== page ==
The U.S. Cybersecurity and Infrastructure Security Agency is warning of active exploitation attempts that leverage the latest line of “ProxyShell” Microsoft Exchange vulnerabilities that were patched earlier this May, including deploying LockFile ransomware on compromised systems.
Tracked as CVE-2021-34473, CVE-2021-34523, and CVE-2021-31207, the vulnerabilities enable adversaries to bypass ACL controls, elevate privileges on the Exchange PowerShell backend, effectively permitting the attacker to perform unauthenticated, remote code execution. While the former two were addressed by Microsoft on April 13, a patch for CVE-2021-31207 was shipped as part of the Windows maker’s May Patch Tuesday updates.
“An attacker exploiting these vulnerabilities could execute arbitrary code on a vulnerable machine,” CISA said.
The development comes a little over a week after cybersecurity researchers sounded the alarm on opportunistic scanning and exploitation of unpatched Exchange servers by leveraging the ProxyShell attack chain.
Originally demonstrated at the Pwn2Own hacking contest in April this year, ProxyShell is part of a broader trio of exploit chains discovered by DEVCORE security researcher Orange Tsai that includes ProxyLogon and ProxyOracle, the latter of which concerns two remote code execution flaws that could be employed to recover a user’s password in plaintext format.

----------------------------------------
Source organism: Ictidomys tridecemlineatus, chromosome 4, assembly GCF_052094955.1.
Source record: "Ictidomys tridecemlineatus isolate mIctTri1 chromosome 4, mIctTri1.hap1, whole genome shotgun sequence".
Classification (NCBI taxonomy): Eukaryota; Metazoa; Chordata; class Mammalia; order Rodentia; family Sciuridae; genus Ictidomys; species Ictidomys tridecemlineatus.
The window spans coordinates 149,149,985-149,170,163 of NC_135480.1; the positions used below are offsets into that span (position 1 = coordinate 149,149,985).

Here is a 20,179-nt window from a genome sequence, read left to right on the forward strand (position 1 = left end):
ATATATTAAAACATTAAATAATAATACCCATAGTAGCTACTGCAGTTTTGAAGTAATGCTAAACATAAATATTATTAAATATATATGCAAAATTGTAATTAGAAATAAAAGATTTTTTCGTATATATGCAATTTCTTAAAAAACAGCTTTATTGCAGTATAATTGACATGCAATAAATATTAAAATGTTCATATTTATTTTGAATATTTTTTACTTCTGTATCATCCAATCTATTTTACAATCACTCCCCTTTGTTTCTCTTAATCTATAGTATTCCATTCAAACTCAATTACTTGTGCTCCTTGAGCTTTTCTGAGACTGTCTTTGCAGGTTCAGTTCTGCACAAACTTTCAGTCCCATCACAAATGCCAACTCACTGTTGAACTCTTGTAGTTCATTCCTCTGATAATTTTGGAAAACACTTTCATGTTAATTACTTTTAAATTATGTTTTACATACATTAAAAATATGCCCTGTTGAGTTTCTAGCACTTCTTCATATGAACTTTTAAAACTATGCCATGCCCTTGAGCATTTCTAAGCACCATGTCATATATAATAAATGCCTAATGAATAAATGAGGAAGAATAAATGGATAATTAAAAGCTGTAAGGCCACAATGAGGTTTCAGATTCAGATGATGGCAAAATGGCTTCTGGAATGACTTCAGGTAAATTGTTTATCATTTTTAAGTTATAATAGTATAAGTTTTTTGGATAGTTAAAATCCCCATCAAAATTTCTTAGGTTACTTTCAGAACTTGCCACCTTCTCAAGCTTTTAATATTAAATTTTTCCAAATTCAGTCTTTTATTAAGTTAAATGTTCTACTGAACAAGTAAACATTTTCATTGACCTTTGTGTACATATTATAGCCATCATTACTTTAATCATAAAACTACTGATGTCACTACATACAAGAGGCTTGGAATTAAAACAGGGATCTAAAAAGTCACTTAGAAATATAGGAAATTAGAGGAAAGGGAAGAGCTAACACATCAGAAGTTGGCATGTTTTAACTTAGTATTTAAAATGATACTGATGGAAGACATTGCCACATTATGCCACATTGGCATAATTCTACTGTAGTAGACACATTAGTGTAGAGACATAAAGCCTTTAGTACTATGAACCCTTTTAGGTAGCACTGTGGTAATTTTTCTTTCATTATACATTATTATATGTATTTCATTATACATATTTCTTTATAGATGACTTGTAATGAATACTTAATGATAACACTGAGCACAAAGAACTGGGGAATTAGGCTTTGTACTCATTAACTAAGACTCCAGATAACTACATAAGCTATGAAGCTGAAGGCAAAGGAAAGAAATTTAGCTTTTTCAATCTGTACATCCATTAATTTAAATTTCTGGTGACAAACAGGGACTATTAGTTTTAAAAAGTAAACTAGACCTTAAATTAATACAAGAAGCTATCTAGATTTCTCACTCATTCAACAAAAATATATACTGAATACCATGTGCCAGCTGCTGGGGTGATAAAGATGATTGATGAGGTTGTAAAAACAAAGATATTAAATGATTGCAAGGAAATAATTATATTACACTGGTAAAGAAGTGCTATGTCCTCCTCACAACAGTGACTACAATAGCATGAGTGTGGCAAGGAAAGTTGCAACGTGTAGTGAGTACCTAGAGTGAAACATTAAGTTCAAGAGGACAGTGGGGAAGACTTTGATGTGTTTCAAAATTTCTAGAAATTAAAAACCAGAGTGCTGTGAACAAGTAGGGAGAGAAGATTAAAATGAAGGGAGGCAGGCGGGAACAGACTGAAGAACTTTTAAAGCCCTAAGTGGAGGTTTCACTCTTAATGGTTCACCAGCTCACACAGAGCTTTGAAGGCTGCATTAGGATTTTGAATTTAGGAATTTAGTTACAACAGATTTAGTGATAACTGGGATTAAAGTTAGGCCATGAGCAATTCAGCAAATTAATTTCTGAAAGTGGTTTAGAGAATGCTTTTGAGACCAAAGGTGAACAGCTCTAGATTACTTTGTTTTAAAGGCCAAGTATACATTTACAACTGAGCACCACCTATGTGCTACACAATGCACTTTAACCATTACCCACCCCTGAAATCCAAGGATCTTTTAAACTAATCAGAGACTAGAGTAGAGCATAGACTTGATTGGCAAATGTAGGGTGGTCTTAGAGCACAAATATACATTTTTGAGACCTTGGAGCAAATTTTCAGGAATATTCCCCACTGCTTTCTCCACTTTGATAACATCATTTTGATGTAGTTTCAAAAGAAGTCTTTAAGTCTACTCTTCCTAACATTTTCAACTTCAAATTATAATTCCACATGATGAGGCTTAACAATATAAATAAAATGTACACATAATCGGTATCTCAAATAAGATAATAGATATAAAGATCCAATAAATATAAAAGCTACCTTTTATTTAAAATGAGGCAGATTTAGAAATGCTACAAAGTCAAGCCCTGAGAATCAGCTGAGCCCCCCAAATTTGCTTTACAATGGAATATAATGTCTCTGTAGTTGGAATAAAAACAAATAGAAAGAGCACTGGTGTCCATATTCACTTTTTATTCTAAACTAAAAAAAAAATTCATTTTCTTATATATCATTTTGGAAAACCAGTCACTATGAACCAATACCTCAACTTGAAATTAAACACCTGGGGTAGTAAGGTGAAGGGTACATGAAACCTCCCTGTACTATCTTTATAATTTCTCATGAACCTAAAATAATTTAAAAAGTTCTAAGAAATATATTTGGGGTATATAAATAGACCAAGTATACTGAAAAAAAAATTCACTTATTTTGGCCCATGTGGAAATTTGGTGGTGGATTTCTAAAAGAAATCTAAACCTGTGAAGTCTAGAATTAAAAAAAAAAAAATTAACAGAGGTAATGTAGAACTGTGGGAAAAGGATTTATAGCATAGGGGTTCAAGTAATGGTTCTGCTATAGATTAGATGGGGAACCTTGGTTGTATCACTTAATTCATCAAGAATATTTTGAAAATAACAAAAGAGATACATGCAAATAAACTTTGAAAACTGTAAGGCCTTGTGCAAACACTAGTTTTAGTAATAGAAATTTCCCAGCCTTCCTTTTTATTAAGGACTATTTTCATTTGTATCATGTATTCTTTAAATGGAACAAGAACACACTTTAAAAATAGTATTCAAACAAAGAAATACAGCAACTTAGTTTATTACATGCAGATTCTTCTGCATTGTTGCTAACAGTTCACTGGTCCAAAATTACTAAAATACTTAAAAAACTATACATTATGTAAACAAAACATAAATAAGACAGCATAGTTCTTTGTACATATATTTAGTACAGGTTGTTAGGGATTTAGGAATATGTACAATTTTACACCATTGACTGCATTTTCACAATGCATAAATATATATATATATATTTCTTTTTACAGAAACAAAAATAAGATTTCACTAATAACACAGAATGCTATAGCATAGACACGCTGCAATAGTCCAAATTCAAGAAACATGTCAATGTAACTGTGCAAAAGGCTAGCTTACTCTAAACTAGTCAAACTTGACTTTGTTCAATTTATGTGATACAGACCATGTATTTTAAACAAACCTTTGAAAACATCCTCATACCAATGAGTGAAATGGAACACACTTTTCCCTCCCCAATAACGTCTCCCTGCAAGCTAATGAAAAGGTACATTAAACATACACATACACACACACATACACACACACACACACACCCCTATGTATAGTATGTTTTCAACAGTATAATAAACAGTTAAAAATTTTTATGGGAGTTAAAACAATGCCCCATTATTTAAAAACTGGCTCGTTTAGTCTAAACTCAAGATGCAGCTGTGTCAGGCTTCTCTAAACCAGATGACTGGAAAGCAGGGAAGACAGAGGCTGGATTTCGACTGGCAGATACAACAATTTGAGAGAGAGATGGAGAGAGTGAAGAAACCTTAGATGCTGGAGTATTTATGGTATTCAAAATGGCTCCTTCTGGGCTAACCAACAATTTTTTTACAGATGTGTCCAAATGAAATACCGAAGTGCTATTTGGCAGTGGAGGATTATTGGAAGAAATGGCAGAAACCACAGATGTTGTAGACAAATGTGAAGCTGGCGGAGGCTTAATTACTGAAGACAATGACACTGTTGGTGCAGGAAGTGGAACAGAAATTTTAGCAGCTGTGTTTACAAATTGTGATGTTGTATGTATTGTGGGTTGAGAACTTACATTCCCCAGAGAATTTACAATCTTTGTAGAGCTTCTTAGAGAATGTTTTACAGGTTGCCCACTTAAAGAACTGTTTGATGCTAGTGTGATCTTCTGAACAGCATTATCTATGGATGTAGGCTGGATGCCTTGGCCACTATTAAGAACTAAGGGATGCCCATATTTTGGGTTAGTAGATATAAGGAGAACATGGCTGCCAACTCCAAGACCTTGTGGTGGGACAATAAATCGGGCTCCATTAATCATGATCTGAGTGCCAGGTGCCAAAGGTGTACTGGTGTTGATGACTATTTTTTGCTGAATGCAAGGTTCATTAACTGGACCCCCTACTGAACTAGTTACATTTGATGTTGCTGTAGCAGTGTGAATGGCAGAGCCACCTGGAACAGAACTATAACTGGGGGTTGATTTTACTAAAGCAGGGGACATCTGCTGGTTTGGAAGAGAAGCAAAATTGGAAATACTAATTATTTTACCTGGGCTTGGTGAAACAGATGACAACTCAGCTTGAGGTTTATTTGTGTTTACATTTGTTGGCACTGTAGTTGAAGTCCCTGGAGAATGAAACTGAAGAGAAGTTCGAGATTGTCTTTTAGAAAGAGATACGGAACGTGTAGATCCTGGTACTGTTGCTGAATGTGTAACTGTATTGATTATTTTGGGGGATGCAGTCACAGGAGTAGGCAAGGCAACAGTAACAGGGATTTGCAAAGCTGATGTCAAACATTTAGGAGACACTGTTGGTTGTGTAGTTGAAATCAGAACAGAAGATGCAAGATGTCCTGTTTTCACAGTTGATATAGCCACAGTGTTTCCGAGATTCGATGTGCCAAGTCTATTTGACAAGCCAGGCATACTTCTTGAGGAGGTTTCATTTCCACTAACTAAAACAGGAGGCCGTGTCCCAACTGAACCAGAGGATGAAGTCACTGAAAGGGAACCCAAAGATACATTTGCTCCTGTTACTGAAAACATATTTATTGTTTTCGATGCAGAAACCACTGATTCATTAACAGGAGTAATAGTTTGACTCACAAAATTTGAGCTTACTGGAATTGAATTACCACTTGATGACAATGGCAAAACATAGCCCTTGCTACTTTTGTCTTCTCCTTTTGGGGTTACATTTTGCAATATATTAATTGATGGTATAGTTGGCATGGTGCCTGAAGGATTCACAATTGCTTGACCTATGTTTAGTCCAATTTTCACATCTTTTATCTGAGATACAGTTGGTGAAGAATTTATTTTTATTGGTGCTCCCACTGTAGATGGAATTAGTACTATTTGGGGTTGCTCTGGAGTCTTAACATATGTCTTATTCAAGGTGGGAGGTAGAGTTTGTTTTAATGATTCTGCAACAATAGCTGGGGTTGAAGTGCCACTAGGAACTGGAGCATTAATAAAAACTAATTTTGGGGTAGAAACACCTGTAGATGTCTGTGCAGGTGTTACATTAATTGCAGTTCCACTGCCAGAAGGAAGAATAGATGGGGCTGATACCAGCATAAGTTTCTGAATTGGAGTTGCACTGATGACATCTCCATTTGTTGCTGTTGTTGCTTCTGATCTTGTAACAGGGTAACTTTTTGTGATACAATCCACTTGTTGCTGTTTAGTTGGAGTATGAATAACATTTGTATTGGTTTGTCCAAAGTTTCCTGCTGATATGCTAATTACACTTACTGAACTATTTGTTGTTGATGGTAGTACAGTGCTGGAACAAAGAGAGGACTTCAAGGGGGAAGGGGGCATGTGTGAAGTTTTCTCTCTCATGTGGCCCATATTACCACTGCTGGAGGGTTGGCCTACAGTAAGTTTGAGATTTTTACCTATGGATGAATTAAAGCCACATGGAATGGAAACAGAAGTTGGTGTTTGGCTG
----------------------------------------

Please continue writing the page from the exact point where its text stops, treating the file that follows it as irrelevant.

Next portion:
“They’re backdooring boxes with webshells that drop other webshells and also executables that periodically call out,” researcher Kevin Beaumont noted last week.
Now according to researchers from Huntress Labs, at least five distinct styles of web shells have been observed as deployed to vulnerable Microsoft Exchange servers, with over over 100 incidents reported related to the exploit between August 17 and 18. Web shells grant the attackers remote access to the compromised servers, but it isn’t clear exactly what the goals are or the extent to which all the flaws were used.
More than 140 web shells have been detected across no fewer than 1,900 unpatched Exchanger servers to date, Huntress Labs CEO Kyle Hanslovan tweeted, adding “impacted [organizations] thus far include building manufacturing, seafood processors, industrial machinery, auto repair shops, a small residential airport and more.”